Interestingly, The Daily Tar Heel continues to be a voice of optimism.  The DTH general manager notes that increased political advertising from the recent campaign season and current reader interest in men’s basketball puts the paper in “a unique position here to do better than some of our buddies.”  This echoes earlier statements about the paper’s financial robustness.

 

Aside from the DTH, is college papers’ current pessimism a sign that the end is growing ever-nearer for their print news products?  As I’ve stated before, I don’t think so.  This latest report and the in-the-red reality it presents for some papers is simply proof that college newspapers are not immune from the economic doom and gloom.  When an Obama-fied economy (hopefully) bounces back, the financial companies’ recruiting efforts and related ads will return, something The New York Times notes this morning is in the recruiters’ best interests.  And in turn, hopefully student papers’ ad-revenue stream will return to the black.

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Emily Veach is roughly a half-day ahead of you.  She recently arrived in Hong Kong, part of the larger “Wall Street Journal Copy Desk Diaspora” (an actual Facebook group).  She works nights.  She travels to Tapei on weekends and recently kayaked in the waters off Cheung Chau Island.  She enjoys playing “Rock Band.”  And she’s a twentysomething journalist worth knowing.

 

Emily Veach, Assistant News Editor at Wall Street Journal Asia, got her start at The Indiana Daily Student.

Emily Veach, assistant news editor at Wall Street Journal Asia, got her start at The Indiana Daily Student.

 

Who is she and how did she get to HK?  In a recent blog post, she explained:

 

Here’s me: A 26-year-old assistant news editor at The Wall Street Journal Asia who once walked the streets of West Lafayette [Indiana] with her best friend Annemarie dreaming of our future together as marine biologists . . . How did I morph from that daydreaming 9-year-old to the person I am today?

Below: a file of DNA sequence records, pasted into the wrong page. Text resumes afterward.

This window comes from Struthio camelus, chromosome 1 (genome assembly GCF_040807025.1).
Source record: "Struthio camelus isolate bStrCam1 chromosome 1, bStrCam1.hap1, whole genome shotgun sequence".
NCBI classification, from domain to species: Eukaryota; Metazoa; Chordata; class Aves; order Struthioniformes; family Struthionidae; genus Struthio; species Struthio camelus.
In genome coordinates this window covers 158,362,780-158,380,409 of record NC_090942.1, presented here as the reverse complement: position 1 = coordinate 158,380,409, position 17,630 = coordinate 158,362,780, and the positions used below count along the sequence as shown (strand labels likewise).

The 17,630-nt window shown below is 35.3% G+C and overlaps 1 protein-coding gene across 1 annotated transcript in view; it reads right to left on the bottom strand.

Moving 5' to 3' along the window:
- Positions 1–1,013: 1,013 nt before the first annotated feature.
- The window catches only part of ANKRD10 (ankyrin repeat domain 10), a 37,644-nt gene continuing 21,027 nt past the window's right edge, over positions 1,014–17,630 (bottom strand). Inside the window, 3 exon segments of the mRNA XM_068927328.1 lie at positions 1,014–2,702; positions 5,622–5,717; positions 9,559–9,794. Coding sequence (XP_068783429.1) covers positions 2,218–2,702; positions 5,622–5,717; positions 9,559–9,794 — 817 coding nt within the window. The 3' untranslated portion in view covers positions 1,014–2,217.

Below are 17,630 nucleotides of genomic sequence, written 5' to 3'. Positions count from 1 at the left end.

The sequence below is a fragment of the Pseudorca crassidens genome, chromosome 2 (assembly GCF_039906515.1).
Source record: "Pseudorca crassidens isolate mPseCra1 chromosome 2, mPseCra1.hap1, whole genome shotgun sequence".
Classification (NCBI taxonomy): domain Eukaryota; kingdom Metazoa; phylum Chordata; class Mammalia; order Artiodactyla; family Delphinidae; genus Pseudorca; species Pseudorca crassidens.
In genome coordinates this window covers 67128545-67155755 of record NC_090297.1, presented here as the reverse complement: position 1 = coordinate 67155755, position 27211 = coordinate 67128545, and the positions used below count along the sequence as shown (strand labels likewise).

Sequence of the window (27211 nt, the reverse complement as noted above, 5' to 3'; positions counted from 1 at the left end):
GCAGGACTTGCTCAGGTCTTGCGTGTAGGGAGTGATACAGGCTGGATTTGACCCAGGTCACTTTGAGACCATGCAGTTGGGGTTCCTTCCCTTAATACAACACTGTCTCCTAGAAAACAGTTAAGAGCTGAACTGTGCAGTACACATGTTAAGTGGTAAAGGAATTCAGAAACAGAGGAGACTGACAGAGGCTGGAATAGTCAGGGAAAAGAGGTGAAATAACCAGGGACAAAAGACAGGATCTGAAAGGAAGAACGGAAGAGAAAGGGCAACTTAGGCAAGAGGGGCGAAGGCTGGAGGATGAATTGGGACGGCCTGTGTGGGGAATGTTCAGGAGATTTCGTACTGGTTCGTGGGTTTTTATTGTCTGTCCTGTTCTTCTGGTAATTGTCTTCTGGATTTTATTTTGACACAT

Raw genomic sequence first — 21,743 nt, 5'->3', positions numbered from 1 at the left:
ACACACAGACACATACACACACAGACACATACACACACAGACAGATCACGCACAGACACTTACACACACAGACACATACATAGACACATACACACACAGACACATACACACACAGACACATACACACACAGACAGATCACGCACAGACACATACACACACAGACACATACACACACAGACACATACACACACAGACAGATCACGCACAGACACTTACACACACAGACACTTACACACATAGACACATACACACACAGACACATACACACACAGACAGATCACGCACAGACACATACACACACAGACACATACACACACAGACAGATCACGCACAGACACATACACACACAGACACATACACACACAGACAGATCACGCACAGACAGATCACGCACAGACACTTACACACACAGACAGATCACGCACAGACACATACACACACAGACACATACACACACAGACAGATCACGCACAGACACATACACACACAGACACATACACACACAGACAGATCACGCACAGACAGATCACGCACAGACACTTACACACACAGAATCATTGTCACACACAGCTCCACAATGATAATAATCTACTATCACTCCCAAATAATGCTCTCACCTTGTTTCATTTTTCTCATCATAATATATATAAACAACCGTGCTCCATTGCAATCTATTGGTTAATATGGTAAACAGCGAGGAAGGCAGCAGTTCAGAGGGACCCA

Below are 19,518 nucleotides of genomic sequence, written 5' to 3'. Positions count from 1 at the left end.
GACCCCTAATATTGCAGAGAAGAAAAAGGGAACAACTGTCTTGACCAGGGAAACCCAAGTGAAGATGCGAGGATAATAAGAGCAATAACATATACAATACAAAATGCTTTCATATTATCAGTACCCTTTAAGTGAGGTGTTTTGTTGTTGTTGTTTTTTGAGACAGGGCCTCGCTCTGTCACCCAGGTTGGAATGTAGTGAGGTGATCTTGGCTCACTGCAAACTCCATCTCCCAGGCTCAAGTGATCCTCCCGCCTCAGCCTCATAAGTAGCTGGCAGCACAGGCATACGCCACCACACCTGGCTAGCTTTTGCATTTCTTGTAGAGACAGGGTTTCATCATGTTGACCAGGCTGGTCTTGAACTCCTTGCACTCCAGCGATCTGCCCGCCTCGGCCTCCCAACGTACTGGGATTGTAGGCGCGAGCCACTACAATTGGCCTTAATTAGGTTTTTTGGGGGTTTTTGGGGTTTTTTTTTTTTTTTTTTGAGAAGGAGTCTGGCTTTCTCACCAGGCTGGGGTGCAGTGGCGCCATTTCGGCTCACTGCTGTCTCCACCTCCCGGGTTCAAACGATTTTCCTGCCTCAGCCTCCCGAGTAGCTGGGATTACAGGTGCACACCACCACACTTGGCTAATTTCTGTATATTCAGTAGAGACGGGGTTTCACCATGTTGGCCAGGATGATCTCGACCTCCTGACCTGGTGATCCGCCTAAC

In part, Veach’s metamorphosis into WSJA editor extraordinaire began similarly to many professional journos at work worldwide today: Her stint as a college journalist.  Below is a brief Q&A exploring her student press experience and the role it has played in her professional journalistic journey:

 

1) What is your current position and general responsibilities?

 

I am assistant news editor at The Wall Street Journal Asia. I am responsible for the Economy & Politics pages of the paper. On any given night, I have between two and seven pages under my purview. I edit stories and art; write headlines; coordinate coverage with bureaus in Asia, Europe and the U.S.; and ensure my partner in crime is adequately fed.  We both work better that way.

 

2) Quick-hit summary of your college journalism experience.

 

Indiana Daily Student (Indiana University): copy editor, reporter, arts editor, paginator.

 

3) Write a six-word memoir of your time as a student journalist.

 

Turns out, writing sets me free.

 

4) How did the experience help you or shape your current work in the professional j-world?

 

My time at the IDS was a beginning for me, in terms of getting to know myself. For as much as we laughed at ourselves and lounged on comfortable couches, I learned a whole lot about professionalism and responsibility. Newspapers aren’t one-man shows, nor are they assembly lines. They need stars and they need good leaders. I saw my peers at the IDS scoring cool stories and organizing coverage of issues that mattered to us and to the thousands of people reading it every day. It made me want to be better every day.

 

  

5) What’s an example of a story on which you were especially proud to have reported or edited?

 

The IDS sent me along with another reporter, Elise LeBlanc, and a photographer, Nick Kapke, to New York City during the summer of 2002 to do research for the paper’s “Sept. 11, One Year Later” special section. We came back with some great stories. We fed off each other and are grateful still for the generosity of the people we met there. In particular, the staff from the Borough of Manhattan Community College, who shared so much and have so much to be proud of.

 

6) To all the j-student haters out there, why does college journalism matter?

 

It’s true: You learn more in the field than in the classroom.

 

7) What is one question we should all be asking much more often about the current state or future of journalism?

 

Are we having fun?

 

Read the full Q&A here